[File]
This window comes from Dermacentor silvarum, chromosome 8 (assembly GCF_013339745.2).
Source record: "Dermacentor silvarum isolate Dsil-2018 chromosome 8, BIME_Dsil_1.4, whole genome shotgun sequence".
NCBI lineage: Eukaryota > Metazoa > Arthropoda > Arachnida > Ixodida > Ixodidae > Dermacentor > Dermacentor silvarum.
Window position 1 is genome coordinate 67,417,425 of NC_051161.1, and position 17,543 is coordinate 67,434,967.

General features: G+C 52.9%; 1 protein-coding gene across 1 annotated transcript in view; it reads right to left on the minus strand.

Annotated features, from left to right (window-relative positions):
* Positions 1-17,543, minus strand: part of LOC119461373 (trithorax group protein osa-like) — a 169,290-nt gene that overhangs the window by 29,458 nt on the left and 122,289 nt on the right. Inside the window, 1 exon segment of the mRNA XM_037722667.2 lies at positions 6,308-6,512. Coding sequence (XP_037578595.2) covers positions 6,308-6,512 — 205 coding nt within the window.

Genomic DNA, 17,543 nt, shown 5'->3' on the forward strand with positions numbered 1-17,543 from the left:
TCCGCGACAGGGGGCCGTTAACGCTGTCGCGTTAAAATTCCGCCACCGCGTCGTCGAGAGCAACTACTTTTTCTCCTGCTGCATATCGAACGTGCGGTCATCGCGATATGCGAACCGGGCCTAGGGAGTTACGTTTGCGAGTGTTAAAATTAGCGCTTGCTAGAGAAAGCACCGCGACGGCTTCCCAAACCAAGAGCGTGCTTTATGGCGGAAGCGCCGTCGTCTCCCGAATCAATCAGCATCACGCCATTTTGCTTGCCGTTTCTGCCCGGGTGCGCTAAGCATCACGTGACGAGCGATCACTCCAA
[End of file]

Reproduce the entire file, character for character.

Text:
This window comes from Dermacentor silvarum, chromosome 8 (assembly GCF_013339745.2).
Source record: "Dermacentor silvarum isolate Dsil-2018 chromosome 8, BIME_Dsil_1.4, whole genome shotgun sequence".
NCBI lineage: Eukaryota > Metazoa > Arthropoda > Arachnida > Ixodida > Ixodidae > Dermacentor > Dermacentor silvarum.
Window position 1 is genome coordinate 67,417,425 of NC_051161.1, and position 17,543 is coordinate 67,434,967.

General features: G+C 52.9%; 1 protein-coding gene across 1 annotated transcript in view; it reads right to left on the minus strand.

Annotated features, from left to right (window-relative positions):
* Positions 1-17,543, minus strand: part of LOC119461373 (trithorax group protein osa-like) — a 169,290-nt gene that overhangs the window by 29,458 nt on the left and 122,289 nt on the right. Inside the window, 1 exon segment of the mRNA XM_037722667.2 lies at positions 6,308-6,512. Coding sequence (XP_037578595.2) covers positions 6,308-6,512 — 205 coding nt within the window.

Genomic DNA, 17,543 nt, shown 5'->3' on the forward strand with positions numbered 1-17,543 from the left:
TCCGCGACAGGGGGCCGTTAACGCTGTCGCGTTAAAATTCCGCCACCGCGTCGTCGAGAGCAACTACTTTTTCTCCTGCTGCATATCGAACGTGCGGTCATCGCGATATGCGAACCGGGCCTAGGGAGTTACGTTTGCGAGTGTTAAAATTAGCGCTTGCTAGAGAAAGCACCGCGACGGCTTCCCAAACCAAGAGCGTGCTTTATGGCGGAAGCGCCGTCGTCTCCCGAATCAATCAGCATCACGCCATTTTGCTTGCCGTTTCTGCCCGGGTGCGCTAAGCATCACGTGACGAGCGATCACTCCAA